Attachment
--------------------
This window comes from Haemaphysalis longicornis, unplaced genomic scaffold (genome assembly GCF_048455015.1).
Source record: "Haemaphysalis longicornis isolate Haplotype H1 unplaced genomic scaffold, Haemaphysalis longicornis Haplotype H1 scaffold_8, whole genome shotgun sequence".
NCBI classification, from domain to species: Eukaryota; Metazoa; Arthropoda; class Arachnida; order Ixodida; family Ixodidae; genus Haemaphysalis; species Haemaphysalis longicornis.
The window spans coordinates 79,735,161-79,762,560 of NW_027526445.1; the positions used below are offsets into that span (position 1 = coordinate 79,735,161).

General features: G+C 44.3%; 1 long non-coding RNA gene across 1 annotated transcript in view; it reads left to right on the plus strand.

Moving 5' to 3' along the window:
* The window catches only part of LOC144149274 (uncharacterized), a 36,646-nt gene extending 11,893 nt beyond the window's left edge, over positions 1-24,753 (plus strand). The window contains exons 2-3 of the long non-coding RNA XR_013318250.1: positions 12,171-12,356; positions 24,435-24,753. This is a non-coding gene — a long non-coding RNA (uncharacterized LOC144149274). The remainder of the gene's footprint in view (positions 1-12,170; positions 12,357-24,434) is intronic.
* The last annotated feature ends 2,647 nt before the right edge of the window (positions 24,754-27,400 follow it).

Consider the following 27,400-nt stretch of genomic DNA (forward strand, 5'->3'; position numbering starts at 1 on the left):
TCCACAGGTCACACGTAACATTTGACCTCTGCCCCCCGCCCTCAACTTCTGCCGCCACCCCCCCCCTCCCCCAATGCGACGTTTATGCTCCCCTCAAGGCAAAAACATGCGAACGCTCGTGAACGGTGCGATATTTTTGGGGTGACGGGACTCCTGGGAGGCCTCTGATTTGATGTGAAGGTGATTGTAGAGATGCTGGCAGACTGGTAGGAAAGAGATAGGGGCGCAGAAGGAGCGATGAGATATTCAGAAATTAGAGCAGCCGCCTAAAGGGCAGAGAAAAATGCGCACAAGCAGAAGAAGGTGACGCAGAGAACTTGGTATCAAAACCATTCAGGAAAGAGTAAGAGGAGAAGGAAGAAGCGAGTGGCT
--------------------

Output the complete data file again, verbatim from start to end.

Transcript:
This window comes from Haemaphysalis longicornis, unplaced genomic scaffold (genome assembly GCF_048455015.1).
Source record: "Haemaphysalis longicornis isolate Haplotype H1 unplaced genomic scaffold, Haemaphysalis longicornis Haplotype H1 scaffold_8, whole genome shotgun sequence".
NCBI classification, from domain to species: Eukaryota; Metazoa; Arthropoda; class Arachnida; order Ixodida; family Ixodidae; genus Haemaphysalis; species Haemaphysalis longicornis.
The window spans coordinates 79,735,161-79,762,560 of NW_027526445.1; the positions used below are offsets into that span (position 1 = coordinate 79,735,161).

General features: G+C 44.3%; 1 long non-coding RNA gene across 1 annotated transcript in view; it reads left to right on the plus strand.

Moving 5' to 3' along the window:
* The window catches only part of LOC144149274 (uncharacterized), a 36,646-nt gene extending 11,893 nt beyond the window's left edge, over positions 1-24,753 (plus strand). The window contains exons 2-3 of the long non-coding RNA XR_013318250.1: positions 12,171-12,356; positions 24,435-24,753. This is a non-coding gene — a long non-coding RNA (uncharacterized LOC144149274). The remainder of the gene's footprint in view (positions 1-12,170; positions 12,357-24,434) is intronic.
* The last annotated feature ends 2,647 nt before the right edge of the window (positions 24,754-27,400 follow it).

Consider the following 27,400-nt stretch of genomic DNA (forward strand, 5'->3'; position numbering starts at 1 on the left):
TCCACAGGTCACACGTAACATTTGACCTCTGCCCCCCGCCCTCAACTTCTGCCGCCACCCCCCCCCTCCCCCAATGCGACGTTTATGCTCCCCTCAAGGCAAAAACATGCGAACGCTCGTGAACGGTGCGATATTTTTGGGGTGACGGGACTCCTGGGAGGCCTCTGATTTGATGTGAAGGTGATTGTAGAGATGCTGGCAGACTGGTAGGAAAGAGATAGGGGCGCAGAAGGAGCGATGAGATATTCAGAAATTAGAGCAGCCGCCTAAAGGGCAGAGAAAAATGCGCACAAGCAGAAGAAGGTGACGCAGAGAACTTGGTATCAAAACCATTCAGGAAAGAGTAAGAGGAGAAGGAAGAAGCGAGTGGCT